2. Mother 3
Of all the games on this list, none have had the kind of passionate and long-lasting demand from fans that Mother 3 has had ever since it originally released on the Game Boy Advance in 2006. Fans have been clamoring for a western release for over a decade now, but for one reason or another Nintendo has steadfastly refused to bring the game overseas.
Mother 3 also had a very interesting development cycle, as the production for the title began all the way back in 1994 for the Super Famicom, before being moved over to the Nintendo 64 after the development team saw Super Mario 64. However, the team soon ran into issues with the N64's limitations, with its early specifications exceeding what the console was capable of doing in terms of both hardware and memory.
Eventually, in 2000, the project was cancelled altogether, before it once again resurfaced in 2003, this time on the Game Boy Advance. All in all, after a number of delays and production issues, it took 12 years for Mother 3 to be completed, and even then the western fanbase would find nothing but disappointment at the end when Nintendo decided not to release the title outside Japan. Maybe someday.
1. Valkyria Chronicles 3
Finally, the game I'm most disappointed at for never being released outside of Japan is Valkyria Chronicles 3. The first two games had been released in the west, and the first game especially had been very well received, becoming a surprise hit worldwide by selling well over 1 million copies on the PS3 alone. The second game wasn't able to match the original's sales, falling short in every single region it was released in, but especially so in the west.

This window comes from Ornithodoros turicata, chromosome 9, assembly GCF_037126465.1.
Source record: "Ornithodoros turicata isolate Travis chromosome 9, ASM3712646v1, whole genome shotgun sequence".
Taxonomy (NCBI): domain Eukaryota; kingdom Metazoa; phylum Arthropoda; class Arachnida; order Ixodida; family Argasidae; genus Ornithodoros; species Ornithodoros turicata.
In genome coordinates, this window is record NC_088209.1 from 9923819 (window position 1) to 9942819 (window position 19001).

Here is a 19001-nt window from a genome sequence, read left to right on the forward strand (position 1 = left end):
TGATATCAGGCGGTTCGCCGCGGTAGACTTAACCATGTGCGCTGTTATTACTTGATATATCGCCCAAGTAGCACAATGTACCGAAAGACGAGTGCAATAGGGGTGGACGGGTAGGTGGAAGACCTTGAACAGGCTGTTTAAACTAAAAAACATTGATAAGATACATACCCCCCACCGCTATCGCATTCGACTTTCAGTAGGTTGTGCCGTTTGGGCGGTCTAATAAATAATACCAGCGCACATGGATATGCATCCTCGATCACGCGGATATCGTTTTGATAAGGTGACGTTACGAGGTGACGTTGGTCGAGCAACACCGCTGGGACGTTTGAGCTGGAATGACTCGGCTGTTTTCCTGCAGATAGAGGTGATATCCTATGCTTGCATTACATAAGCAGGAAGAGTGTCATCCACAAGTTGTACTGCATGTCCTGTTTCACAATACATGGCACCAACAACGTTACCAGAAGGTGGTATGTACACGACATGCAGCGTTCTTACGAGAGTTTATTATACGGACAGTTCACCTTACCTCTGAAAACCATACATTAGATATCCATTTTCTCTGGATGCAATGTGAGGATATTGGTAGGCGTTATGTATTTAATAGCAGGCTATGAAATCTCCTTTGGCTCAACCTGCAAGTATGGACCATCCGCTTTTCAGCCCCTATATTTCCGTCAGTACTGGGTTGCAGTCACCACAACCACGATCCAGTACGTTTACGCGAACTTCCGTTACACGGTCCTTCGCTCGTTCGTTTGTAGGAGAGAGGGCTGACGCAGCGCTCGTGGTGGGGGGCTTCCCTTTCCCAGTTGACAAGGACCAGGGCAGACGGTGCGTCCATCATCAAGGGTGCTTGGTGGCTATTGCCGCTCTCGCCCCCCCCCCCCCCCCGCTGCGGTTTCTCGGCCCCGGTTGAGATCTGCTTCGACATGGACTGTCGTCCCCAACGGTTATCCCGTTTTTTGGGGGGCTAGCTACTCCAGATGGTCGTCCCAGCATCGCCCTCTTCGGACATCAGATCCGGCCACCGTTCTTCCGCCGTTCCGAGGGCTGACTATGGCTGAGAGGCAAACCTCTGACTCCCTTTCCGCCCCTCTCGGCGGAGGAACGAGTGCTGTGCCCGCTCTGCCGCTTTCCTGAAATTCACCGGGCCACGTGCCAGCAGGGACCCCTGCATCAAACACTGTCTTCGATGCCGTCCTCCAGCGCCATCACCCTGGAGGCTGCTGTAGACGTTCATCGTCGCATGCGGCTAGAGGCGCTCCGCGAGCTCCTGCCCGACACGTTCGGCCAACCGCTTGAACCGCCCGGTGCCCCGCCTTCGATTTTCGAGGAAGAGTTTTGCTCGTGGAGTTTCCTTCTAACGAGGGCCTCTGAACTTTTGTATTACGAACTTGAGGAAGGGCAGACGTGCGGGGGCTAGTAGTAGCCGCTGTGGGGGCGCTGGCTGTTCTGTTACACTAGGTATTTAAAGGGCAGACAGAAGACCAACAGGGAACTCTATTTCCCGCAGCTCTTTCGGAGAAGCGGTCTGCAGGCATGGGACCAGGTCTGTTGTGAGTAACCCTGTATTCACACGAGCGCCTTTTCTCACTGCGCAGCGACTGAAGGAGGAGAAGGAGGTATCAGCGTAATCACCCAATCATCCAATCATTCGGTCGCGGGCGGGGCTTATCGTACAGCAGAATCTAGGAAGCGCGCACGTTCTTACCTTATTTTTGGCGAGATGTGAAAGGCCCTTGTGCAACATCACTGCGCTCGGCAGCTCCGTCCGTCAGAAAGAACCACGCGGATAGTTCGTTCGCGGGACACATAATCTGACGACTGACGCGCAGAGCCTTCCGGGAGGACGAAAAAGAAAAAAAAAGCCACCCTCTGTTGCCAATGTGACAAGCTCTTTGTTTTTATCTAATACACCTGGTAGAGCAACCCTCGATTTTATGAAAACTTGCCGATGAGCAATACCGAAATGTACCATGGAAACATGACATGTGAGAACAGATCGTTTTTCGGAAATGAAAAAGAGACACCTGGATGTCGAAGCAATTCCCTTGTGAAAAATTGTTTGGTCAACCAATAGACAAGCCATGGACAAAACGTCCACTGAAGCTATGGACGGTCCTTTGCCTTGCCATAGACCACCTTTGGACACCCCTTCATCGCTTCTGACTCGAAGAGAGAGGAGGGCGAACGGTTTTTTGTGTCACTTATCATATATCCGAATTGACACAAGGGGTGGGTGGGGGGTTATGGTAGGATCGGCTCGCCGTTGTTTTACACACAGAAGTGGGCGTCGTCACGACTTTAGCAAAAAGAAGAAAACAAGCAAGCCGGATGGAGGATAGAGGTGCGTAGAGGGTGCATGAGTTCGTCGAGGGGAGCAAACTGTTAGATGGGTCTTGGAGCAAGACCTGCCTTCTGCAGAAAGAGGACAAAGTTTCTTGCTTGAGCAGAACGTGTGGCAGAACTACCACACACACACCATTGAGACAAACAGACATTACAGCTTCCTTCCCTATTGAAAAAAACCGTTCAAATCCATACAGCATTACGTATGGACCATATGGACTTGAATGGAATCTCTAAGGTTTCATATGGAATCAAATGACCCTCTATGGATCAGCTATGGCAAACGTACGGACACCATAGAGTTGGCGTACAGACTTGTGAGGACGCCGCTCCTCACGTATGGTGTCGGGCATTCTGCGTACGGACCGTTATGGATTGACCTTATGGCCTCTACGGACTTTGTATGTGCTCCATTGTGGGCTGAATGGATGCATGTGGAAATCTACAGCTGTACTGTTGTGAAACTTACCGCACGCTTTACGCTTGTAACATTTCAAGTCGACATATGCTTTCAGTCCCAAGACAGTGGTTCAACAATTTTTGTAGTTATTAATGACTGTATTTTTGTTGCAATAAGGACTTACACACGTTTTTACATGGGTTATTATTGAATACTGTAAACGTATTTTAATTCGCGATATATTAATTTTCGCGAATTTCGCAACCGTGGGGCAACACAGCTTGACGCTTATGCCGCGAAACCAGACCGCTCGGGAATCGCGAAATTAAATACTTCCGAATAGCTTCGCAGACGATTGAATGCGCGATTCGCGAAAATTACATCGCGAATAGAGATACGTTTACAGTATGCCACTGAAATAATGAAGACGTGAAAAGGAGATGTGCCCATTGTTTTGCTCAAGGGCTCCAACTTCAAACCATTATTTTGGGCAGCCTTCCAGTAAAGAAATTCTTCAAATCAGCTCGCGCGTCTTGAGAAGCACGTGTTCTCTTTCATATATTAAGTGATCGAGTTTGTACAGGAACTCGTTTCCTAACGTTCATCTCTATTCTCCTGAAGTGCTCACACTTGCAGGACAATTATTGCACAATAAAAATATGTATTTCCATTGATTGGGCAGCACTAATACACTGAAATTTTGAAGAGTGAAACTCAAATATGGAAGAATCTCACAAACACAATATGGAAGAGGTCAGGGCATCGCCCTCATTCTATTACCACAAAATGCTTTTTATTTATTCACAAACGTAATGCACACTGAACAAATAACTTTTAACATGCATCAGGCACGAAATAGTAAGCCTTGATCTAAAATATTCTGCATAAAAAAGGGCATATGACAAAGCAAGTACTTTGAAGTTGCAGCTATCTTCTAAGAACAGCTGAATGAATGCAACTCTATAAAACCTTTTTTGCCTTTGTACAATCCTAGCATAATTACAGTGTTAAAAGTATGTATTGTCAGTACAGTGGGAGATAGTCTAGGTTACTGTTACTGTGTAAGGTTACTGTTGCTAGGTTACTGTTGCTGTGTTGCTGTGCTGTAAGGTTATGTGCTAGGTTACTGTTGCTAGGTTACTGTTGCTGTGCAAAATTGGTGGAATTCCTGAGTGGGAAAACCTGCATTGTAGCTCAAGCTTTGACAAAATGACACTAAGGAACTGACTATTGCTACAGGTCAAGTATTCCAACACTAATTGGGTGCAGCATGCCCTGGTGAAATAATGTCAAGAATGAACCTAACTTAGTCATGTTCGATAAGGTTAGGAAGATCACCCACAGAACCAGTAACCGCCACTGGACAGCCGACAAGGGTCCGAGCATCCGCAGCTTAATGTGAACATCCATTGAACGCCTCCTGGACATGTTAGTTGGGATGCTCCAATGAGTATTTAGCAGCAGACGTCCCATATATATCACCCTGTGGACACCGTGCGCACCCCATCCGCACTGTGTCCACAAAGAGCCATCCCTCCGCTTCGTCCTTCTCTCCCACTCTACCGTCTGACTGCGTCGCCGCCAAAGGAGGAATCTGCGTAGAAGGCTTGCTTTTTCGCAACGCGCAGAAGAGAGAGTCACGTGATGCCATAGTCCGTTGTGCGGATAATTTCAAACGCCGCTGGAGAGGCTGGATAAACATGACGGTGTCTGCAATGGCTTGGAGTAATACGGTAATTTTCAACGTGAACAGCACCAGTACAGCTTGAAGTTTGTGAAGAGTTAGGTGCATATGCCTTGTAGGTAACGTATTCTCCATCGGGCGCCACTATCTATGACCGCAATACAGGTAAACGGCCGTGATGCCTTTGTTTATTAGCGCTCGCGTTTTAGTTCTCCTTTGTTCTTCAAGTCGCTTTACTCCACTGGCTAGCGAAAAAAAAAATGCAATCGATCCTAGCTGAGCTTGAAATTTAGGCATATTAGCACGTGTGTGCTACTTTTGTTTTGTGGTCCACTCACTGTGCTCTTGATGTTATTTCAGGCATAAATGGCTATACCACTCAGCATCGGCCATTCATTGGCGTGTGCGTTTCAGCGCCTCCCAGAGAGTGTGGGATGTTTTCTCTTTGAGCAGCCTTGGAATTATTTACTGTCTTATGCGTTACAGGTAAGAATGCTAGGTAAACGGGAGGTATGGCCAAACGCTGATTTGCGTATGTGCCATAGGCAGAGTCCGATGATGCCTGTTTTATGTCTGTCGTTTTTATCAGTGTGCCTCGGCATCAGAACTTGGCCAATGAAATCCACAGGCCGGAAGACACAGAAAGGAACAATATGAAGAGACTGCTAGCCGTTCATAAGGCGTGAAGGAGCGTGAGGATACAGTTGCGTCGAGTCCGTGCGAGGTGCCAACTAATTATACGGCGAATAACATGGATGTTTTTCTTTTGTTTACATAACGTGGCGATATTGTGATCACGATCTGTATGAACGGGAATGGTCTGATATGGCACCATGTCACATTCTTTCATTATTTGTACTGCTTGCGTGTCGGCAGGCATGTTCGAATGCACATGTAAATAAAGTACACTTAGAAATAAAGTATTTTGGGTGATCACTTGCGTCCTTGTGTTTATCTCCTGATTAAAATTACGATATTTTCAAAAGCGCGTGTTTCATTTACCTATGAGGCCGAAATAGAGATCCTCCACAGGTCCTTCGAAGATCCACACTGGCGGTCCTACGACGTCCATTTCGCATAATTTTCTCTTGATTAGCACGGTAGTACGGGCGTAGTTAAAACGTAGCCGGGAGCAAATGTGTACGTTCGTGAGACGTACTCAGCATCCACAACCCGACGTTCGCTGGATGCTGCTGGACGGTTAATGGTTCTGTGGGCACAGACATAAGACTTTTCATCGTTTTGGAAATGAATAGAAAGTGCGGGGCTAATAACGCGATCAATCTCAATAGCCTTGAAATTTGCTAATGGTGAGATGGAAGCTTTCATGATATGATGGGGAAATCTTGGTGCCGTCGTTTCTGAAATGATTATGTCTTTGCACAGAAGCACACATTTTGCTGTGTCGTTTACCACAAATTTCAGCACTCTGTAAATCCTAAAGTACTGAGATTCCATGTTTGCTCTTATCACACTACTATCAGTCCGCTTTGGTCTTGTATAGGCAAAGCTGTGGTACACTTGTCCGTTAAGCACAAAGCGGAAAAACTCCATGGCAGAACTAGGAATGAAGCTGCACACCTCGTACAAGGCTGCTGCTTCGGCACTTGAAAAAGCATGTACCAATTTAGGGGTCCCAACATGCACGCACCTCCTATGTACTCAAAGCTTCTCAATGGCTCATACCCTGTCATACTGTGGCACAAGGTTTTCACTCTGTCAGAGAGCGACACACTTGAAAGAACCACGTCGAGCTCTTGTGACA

Due to these declining sales Sega decided to not release the third game outside of Japan. However, in my opinion the falling popularity of the series was largely due to Sega's decision to move the franchise to the PSP after the original game. It had successfully cultivated a strong following for Valkyria Chronicles on the PS3, but refused to build on this and instead switched platforms, resulting in a significant decline in sales even in Japan where the PSP was still a very strong platform at the time.
Essentially, Sega's own decision to move the series to what was basically a dying platform in the west created the situation where the popularity of the series declined after the first game, which in turn led to the game not coming out in the west. Fortunately, the series has since rebounded and we're less than a month away from the release of Valkyria Chronicles 4. Perhaps the third game will finally make its way to the west if VC4 proves successful enough. One can always hope.
There we have it. Ten games that have never been officially released outside Japan. Naturally, for many of them there do exist fan-made translations, so if you really want to there are ways to play at least some of these games, even if you don't understand Japanese. Are there any games that you think I missed? If so, leave a comment below, and as always, thanks for reading.